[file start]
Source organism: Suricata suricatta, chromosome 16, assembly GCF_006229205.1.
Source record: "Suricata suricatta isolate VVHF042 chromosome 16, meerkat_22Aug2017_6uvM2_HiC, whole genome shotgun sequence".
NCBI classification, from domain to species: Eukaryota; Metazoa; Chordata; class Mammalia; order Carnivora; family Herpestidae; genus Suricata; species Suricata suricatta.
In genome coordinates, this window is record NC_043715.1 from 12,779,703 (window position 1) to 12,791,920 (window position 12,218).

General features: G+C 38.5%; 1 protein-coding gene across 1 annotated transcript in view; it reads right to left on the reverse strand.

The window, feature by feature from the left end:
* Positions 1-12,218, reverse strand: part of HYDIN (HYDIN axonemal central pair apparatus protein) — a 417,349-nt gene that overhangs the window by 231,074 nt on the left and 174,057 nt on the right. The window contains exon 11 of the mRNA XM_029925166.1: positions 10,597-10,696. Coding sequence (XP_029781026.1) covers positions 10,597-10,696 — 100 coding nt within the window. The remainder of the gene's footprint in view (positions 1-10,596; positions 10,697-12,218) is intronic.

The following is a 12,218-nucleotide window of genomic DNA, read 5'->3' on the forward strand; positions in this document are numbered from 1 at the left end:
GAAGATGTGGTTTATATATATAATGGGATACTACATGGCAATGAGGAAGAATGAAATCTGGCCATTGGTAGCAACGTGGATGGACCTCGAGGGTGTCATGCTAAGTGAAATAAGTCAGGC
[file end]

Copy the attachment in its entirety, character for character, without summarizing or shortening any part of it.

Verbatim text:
Source organism: Suricata suricatta, chromosome 16, assembly GCF_006229205.1.
Source record: "Suricata suricatta isolate VVHF042 chromosome 16, meerkat_22Aug2017_6uvM2_HiC, whole genome shotgun sequence".
NCBI classification, from domain to species: Eukaryota; Metazoa; Chordata; class Mammalia; order Carnivora; family Herpestidae; genus Suricata; species Suricata suricatta.
In genome coordinates, this window is record NC_043715.1 from 12,779,703 (window position 1) to 12,791,920 (window position 12,218).

General features: G+C 38.5%; 1 protein-coding gene across 1 annotated transcript in view; it reads right to left on the reverse strand.

The window, feature by feature from the left end:
* Positions 1-12,218, reverse strand: part of HYDIN (HYDIN axonemal central pair apparatus protein) — a 417,349-nt gene that overhangs the window by 231,074 nt on the left and 174,057 nt on the right. The window contains exon 11 of the mRNA XM_029925166.1: positions 10,597-10,696. Coding sequence (XP_029781026.1) covers positions 10,597-10,696 — 100 coding nt within the window. The remainder of the gene's footprint in view (positions 1-10,596; positions 10,697-12,218) is intronic.

The following is a 12,218-nucleotide window of genomic DNA, read 5'->3' on the forward strand; positions in this document are numbered from 1 at the left end:
GAAGATGTGGTTTATATATATAATGGGATACTACATGGCAATGAGGAAGAATGAAATCTGGCCATTGGTAGCAACGTGGATGGACCTCGAGGGTGTCATGCTAAGTGAAATAAGTCAGGC